Chief Justice focuses first State of Judiciary Address on Access to Justice

Speaking to a joint session of the Georgia General Assembly, Chief Justice Hugh P. Thompson delivered his first State of the Judiciary address on February 5, 2014.  “As Georgia continues to grow in population and diversity,” the Chief Justice observed, “access to justice is a challenge requiring the commitment and hard work of us all.”
altFor those who can afford legal representation, the judicial system is sound and strong; however, many Georgians cannot afford legal representation and too many go without civil legal services.  Nearly 2 million of the state’s citizens live below the poverty line. Georgia has two non-profit law firms that provide civil legal services to poor people.  Because Georgia Legal Services Program and the Atlanta Legal Aid Society have potentially 13,000 clients per lawyer, many clients are turned away.
Pro Se Litigants
Georgia’s rural populations are vastly underserved by legal representation.   “Seventy percent of our state’s lawyers work in the five-county Metropolitan Atlanta area. Sixty-two counties have 10 or fewer lawyers. And six of Georgia’s counties have no lawyers at all,” the Chief Justice reported.
Increasingly, litigants are representing themselves. Judges report a trend of pro se litigants in domestic relations cases. Judge Adele Grubbs, Superior Court, Cobb County, and Judge Michael Karpf, Superior Court, Eastern Judicial Circuit, both report pro litigants in divorce cases.  Jury trials with self-represented litigants bog down proceedings.
Language Access
Providing interpreters is an ongoing challenge in courts across the state. The Lawrenceville Municipal Court schedules a Spanish interpreter eight court sessions a month, but they have found they also need Korean, Bosnian and Russian interpreters. In the last month, DeKalb County State Court Judge Dax Lopez has taken criminal pleas with the use of Thai, Korean and Burmese interpreters.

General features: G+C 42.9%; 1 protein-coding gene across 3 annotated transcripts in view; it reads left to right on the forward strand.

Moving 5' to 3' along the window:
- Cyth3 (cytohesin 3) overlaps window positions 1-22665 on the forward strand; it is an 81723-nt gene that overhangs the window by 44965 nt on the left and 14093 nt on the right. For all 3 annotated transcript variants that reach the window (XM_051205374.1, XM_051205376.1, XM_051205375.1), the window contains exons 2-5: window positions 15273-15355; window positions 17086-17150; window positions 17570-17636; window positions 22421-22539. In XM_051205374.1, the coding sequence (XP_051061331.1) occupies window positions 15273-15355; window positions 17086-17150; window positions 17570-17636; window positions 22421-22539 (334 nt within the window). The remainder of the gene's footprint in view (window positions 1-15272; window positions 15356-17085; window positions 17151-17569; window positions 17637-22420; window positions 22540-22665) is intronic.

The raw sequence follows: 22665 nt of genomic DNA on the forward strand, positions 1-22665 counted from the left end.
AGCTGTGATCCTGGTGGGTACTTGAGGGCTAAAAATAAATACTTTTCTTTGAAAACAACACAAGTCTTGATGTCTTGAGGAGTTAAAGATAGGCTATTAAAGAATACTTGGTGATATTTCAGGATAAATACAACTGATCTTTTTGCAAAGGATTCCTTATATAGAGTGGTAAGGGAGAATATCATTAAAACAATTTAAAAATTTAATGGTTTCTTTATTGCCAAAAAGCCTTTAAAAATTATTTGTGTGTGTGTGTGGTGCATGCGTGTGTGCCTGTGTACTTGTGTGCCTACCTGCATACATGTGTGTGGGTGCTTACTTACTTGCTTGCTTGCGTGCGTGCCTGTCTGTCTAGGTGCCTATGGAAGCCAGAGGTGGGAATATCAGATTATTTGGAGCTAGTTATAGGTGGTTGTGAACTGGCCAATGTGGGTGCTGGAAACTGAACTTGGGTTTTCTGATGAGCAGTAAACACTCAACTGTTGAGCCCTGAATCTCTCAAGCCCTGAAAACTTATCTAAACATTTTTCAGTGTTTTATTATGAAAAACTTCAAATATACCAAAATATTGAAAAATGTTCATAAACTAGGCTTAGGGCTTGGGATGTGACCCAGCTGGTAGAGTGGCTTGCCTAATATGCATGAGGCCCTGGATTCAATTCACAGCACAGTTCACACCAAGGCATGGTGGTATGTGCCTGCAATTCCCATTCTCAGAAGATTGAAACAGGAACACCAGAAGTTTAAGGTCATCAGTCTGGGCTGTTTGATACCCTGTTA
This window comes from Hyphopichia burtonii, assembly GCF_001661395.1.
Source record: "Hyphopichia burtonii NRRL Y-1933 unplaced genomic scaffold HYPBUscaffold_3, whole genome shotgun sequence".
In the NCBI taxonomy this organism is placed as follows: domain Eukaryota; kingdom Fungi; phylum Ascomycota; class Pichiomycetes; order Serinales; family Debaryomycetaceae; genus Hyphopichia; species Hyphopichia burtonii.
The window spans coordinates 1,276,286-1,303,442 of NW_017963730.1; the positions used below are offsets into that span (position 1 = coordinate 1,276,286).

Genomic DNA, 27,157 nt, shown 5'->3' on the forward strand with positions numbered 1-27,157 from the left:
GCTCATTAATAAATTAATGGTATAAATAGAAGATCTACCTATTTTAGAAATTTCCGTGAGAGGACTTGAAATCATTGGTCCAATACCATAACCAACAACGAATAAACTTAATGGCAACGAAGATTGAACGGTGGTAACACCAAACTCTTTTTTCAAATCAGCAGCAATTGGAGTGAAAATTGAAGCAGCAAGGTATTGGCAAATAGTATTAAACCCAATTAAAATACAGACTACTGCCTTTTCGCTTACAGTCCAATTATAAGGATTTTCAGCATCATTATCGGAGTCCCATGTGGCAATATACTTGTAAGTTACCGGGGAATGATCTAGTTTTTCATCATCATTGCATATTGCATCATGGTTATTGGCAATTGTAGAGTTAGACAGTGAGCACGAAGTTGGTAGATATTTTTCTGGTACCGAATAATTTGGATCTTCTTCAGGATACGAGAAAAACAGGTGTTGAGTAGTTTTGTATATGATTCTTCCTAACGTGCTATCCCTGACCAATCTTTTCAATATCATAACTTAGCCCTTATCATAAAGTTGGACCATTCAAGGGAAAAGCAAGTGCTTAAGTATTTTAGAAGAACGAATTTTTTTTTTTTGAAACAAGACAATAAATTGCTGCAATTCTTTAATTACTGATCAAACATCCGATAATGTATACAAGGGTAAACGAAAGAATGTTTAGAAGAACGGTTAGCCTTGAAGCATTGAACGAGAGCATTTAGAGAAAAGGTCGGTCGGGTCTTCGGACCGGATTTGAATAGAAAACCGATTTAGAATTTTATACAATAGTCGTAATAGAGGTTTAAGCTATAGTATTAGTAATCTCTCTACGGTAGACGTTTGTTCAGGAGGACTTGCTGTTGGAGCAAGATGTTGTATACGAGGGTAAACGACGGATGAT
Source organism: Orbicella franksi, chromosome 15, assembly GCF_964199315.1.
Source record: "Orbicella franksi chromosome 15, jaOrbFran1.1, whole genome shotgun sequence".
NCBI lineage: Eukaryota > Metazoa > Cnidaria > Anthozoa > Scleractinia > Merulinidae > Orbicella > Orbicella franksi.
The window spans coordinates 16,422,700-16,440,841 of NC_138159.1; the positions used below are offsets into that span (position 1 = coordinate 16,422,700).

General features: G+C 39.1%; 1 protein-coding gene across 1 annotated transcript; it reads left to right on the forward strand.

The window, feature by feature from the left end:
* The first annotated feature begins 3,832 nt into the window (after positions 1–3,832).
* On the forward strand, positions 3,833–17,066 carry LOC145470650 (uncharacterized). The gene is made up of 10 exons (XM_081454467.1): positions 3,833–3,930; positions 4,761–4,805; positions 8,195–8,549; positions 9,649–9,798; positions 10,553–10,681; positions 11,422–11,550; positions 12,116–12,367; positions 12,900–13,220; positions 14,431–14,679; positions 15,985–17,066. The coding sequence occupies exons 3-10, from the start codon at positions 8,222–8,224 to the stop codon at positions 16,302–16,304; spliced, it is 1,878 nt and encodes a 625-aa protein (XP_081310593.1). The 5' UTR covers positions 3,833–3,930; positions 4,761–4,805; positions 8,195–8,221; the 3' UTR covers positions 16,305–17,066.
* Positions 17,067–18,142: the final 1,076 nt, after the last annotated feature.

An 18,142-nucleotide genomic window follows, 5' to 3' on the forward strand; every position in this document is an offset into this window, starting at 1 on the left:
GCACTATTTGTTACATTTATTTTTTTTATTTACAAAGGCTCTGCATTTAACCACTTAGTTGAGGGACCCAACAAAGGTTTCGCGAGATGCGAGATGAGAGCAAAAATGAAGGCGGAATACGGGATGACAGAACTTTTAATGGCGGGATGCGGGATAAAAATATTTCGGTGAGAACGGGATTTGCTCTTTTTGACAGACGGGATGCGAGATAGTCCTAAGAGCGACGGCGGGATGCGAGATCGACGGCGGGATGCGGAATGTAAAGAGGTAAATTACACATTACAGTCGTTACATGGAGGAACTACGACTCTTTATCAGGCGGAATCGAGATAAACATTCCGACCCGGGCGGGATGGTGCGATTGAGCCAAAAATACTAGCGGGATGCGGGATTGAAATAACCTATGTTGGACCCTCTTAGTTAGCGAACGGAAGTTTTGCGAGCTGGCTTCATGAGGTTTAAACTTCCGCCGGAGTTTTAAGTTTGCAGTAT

Currently, Georgia has only 149 licensed court interpreters, and they speak only 12 languages. That is not enough, the Chief Justice said.  While Justice Harold Melton has been at the helm of the Georgia Supreme Court’s Commission on Interpreters, the number of certified interpreters has increased and the variety of languages they speak has grown.  
Interpreters must do more than simply speak the language. They must also understand legal terminology and their obligation to protect the confidentiality of their clients.  As Justice Keith Blackwell takes over the role of working with the Commission, new plans to roll out continuing education requirements are underway to ensure that Georgia has certified interpreters who remain the very best they can be.
Accountability Courts
Governor Deal and the General Assembly, over the past few years, have issued a challenge to the trial courts to increase and enhance the work of accountability courts. 
With an appropriation of more than $11 million, by spring, Georgia will have 102 accountability courts with more on the way. Thanks to Superior Court Judges Jack Partain and Jeff Bagley, who co-chair the Accountability Court Funding Committee, more than $9 million of that money has already been granted to local programs.
Upon graduation from these courts, 85 percent of the participants are employed. Three years after graduation, 93 percent of all accountability court participants remain free of criminal charges.
The Chief Justice stated, “The undeniable truth is: These courts work. They keep our communities safer. They save lives. And they save the state money.  At any given time, there are about 1100 people participating in accountability courts who would otherwise be in the state prison system.  These specialty courts save Georgia more than $20 million a year in state prison costs.”
altChief Justice Thompson recognized Judge Ural Glanville, Superior Court, Atlanta Judicial Circuit. Not only does Judge Glanville serve Georgia as a judge, he has served the nation in the US Army for 30 years. In 2012, Judge Glanville was promoted to Brigadier General and served in the combat zone in Kabul, Afghanistan.  Of Glanville, the Chief Justice said, “Judge Glanville is just one of some 1400 judges in our state. But he represents the high caliber of people serving in our judicial system.”


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